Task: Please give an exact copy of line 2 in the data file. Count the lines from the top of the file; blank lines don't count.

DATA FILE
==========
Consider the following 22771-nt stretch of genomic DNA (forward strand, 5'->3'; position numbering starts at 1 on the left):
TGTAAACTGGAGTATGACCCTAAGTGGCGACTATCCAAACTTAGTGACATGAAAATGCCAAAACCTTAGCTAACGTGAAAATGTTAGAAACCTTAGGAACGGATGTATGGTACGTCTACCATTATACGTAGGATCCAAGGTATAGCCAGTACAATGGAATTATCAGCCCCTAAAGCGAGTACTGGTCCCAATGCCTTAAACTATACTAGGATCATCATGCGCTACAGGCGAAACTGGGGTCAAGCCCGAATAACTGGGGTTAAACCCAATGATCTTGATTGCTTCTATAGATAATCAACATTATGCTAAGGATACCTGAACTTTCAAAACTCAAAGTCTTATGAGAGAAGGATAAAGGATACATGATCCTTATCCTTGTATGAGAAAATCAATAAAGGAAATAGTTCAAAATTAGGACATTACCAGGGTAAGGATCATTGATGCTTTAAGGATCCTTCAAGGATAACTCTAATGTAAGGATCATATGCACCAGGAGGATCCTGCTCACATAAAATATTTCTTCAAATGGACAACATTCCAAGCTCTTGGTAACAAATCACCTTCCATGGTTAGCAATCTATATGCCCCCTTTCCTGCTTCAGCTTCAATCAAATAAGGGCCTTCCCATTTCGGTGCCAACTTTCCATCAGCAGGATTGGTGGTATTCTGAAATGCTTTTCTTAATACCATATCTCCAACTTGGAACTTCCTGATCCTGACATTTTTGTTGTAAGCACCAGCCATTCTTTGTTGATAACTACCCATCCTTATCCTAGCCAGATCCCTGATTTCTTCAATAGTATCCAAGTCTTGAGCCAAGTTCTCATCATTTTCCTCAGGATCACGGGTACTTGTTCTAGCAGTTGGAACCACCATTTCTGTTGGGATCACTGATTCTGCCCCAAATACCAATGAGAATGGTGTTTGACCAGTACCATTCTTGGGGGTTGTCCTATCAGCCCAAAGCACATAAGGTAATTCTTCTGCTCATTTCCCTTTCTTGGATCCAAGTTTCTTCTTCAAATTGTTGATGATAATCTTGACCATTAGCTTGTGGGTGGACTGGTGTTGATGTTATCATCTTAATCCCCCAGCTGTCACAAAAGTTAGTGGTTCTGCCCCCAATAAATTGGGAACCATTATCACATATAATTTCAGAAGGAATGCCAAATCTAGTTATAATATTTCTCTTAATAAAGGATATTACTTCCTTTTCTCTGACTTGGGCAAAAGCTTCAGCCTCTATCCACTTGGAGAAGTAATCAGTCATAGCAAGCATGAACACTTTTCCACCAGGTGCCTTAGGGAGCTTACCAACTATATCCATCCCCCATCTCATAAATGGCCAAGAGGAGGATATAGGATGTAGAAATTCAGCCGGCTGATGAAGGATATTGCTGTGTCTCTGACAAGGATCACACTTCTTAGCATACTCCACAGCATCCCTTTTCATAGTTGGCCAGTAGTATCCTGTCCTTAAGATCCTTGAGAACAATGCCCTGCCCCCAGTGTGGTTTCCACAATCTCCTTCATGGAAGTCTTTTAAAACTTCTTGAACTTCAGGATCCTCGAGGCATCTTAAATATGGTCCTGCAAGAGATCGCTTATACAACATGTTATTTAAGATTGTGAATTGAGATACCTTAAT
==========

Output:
TGTAAACTGGAGTATGACCCTAAGTGGCGACTATCCAAACTTAGTGACATGAAAATGCCAAAACCTTAGCTAACGTGAAAATGTTAGAAACCTTAGGAACGGATGTATGGTACGTCTACCATTATACGTAGGATCCAAGGTATAGCCAGTACAATGGAATTATCAGCCCCTAAAGCGAGTACTGGTCCCAATGCCTTAAACTATACTAGGATCATCATGCGCTACAGGCGAAACTGGGGTCAAGCCCGAATAACTGGGGTTAAACCCAATGATCTTGATTGCTTCTATAGATAATCAACATTATGCTAAGGATACCTGAACTTTCAAAACTCAAAGTCTTATGAGAGAAGGATAAAGGATACATGATCCTTATCCTTGTATGAGAAAATCAATAAAGGAAATAGTTCAAAATTAGGACATTACCAGGGTAAGGATCATTGATGCTTTAAGGATCCTTCAAGGATAACTCTAATGTAAGGATCATATGCACCAGGAGGATCCTGCTCACATAAAATATTTCTTCAAATGGACAACATTCCAAGCTCTTGGTAACAAATCACCTTCCATGGTTAGCAATCTATATGCCCCCTTTCCTGCTTCAGCTTCAATCAAATAAGGGCCTTCCCATTTCGGTGCCAACTTTCCATCAGCAGGATTGGTGGTATTCTGAAATGCTTTTCTTAATACCATATCTCCAACTTGGAACTTCCTGATCCTGACATTTTTGTTGTAAGCACCAGCCATTCTTTGTTGATAACTACCCATCCTTATCCTAGCCAGATCCCTGATTTCTTCAATAGTATCCAAGTCTTGAGCCAAGTTCTCATCATTTTCCTCAGGATCACGGGTACTTGTTCTAGCAGTTGGAACCACCATTTCTGTTGGGATCACTGATTCTGCCCCAAATACCAATGAGAATGGTGTTTGACCAGTACCATTCTTGGGGGTTGTCCTATCAGCCCAAAGCACATAAGGTAATTCTTCTGCTCATTTCCCTTTCTTGGATCCAAGTTTCTTCTTCAAATTGTTGATGATAATCTTGACCATTAGCTTGTGGGTGGACTGGTGTTGATGTTATCATCTTAATCCCCCAGCTGTCACAAAAGTTAGTGGTTCTGCCCCCAATAAATTGGGAACCATTATCACATATAATTTCAGAAGGAATGCCAAATCTAGTTATAATATTTCTCTTAATAAAGGATATTACTTCCTTTTCTCTGACTTGGGCAAAAGCTTCAGCCTCTATCCACTTGGAGAAGTAATCAGTCATAGCAAGCATGAACACTTTTCCACCAGGTGCCTTAGGGAGCTTACCAACTATATCCATCCCCCATCTCATAAATGGCCAAGAGGAGGATATAGGATGTAGAAATTCAGCCGGCTGATGAAGGATATTGCTGTGTCTCTGACAAGGATCACACTTCTTAGCATACTCCACAGCATCCCTTTTCATAGTTGGCCAGTAGTATCCTGTCCTTAAGATCCTTGAGAACAATGCCCTGCCCCCAGTGTGGTTTCCACAATCTCCTTCATGGAAGTCTTTTAAAACTTCTTGAACTTCAGGATCCTCGAGGCATCTTAAATATGGTCCTGCAAGAGATCGCTTATACAACATGTTATTTAAGATTGTGAATTGAGATACCTTAAT